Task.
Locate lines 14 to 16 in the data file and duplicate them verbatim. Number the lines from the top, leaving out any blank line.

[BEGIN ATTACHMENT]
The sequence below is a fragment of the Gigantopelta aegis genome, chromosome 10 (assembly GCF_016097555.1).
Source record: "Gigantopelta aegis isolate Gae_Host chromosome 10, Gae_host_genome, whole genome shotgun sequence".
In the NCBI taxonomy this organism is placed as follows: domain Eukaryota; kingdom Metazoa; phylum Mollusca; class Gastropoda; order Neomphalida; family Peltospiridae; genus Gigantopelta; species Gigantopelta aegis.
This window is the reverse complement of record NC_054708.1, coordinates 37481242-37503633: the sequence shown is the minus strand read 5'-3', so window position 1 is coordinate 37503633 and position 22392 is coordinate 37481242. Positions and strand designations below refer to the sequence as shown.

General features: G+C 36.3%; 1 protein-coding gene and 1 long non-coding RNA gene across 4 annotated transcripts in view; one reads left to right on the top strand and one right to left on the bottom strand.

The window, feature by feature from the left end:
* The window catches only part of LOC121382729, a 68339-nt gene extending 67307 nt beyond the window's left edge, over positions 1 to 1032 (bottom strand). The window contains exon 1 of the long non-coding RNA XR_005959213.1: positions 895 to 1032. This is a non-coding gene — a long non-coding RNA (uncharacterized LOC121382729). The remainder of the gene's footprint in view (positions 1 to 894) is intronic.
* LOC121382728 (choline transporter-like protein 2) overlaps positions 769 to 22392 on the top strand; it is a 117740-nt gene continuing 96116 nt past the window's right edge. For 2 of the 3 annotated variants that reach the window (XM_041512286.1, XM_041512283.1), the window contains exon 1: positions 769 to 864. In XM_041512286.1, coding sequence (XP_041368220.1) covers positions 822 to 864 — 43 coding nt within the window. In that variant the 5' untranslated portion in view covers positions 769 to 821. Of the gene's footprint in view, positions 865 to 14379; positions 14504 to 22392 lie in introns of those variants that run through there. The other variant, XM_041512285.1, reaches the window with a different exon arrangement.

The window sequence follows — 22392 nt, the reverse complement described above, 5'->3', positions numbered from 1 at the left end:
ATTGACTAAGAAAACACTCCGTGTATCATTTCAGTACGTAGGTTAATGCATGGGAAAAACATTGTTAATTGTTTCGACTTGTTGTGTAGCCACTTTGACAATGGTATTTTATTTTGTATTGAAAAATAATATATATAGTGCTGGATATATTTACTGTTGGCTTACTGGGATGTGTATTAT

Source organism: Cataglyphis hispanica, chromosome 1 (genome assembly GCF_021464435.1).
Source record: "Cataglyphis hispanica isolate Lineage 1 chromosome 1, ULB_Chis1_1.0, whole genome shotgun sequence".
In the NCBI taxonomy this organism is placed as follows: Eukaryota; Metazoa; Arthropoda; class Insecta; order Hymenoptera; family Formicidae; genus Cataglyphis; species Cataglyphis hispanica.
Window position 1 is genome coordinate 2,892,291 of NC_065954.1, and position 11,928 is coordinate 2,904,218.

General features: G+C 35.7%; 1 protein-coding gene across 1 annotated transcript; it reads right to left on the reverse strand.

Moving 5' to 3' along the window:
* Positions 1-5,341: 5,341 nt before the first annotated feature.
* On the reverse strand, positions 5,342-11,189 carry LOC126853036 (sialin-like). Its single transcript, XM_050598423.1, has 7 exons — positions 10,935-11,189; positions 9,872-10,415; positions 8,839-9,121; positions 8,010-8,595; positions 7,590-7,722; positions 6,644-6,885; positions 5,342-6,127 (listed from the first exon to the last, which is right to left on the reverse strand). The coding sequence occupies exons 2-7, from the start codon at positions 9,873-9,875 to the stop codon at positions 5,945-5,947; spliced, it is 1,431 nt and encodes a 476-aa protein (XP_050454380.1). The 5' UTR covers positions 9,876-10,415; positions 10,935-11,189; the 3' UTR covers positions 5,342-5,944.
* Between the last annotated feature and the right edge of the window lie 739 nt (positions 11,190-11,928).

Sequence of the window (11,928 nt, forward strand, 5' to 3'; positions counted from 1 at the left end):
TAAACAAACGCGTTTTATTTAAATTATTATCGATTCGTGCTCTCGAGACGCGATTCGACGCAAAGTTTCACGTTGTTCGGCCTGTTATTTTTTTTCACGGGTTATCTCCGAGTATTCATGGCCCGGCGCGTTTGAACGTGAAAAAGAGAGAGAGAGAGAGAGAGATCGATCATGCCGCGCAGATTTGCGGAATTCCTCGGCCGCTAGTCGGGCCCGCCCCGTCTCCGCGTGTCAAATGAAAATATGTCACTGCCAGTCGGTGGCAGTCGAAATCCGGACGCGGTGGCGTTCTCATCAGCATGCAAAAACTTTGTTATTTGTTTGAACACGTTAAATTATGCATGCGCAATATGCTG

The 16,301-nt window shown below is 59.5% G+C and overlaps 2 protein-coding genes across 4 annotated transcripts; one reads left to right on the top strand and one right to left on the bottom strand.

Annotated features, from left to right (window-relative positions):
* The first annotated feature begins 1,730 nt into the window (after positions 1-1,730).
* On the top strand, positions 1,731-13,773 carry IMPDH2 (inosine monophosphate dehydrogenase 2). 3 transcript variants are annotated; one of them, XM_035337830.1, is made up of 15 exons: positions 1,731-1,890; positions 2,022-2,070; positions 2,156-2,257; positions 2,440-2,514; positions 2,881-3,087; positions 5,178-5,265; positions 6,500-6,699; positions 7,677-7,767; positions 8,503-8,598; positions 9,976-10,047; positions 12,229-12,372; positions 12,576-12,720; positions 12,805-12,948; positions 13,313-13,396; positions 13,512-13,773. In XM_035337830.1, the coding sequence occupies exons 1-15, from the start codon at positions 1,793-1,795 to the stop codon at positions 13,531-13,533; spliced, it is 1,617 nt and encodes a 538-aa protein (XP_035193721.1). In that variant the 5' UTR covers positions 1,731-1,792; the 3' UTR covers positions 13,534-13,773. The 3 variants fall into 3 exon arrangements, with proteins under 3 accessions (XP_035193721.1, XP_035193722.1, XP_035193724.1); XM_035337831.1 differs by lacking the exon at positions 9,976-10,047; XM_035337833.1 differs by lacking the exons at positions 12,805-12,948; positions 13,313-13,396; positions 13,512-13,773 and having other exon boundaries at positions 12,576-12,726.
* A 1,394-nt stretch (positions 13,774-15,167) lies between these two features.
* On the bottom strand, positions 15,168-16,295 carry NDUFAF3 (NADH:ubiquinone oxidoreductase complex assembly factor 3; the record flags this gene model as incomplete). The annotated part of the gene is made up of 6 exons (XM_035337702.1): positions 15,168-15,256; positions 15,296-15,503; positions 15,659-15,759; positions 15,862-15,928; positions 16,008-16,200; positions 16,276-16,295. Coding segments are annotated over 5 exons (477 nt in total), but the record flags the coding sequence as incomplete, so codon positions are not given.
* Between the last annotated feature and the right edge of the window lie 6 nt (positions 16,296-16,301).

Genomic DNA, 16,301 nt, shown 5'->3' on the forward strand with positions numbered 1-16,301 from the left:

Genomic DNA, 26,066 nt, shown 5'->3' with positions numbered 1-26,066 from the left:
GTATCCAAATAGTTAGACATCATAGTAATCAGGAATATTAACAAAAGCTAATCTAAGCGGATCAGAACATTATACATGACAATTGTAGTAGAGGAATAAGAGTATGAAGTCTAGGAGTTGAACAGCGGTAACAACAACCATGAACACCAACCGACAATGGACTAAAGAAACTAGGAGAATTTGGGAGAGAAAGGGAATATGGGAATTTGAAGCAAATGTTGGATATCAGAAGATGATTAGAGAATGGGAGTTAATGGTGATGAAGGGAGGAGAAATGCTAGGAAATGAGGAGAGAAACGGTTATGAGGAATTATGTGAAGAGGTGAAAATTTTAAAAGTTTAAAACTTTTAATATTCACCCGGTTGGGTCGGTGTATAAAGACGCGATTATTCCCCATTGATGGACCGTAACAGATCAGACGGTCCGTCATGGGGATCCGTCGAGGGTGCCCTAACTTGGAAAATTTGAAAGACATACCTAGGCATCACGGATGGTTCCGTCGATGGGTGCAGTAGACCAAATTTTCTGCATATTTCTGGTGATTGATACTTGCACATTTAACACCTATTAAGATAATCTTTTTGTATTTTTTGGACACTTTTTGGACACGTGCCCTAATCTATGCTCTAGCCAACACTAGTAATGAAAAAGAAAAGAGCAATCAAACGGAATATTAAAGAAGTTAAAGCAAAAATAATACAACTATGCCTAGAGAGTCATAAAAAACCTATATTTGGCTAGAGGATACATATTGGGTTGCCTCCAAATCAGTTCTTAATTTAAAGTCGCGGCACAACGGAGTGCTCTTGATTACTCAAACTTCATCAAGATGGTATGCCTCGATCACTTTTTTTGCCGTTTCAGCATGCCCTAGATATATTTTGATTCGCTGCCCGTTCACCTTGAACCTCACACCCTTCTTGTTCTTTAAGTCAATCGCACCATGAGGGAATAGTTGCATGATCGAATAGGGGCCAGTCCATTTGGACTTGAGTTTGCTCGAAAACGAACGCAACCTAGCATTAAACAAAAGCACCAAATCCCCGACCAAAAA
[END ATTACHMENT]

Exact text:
Window position 1 is genome coordinate 2,892,291 of NC_065954.1, and position 11,928 is coordinate 2,904,218.

General features: G+C 35.7%; 1 protein-coding gene across 1 annotated transcript; it reads right to left on the reverse strand.

Moving 5' to 3' along the window: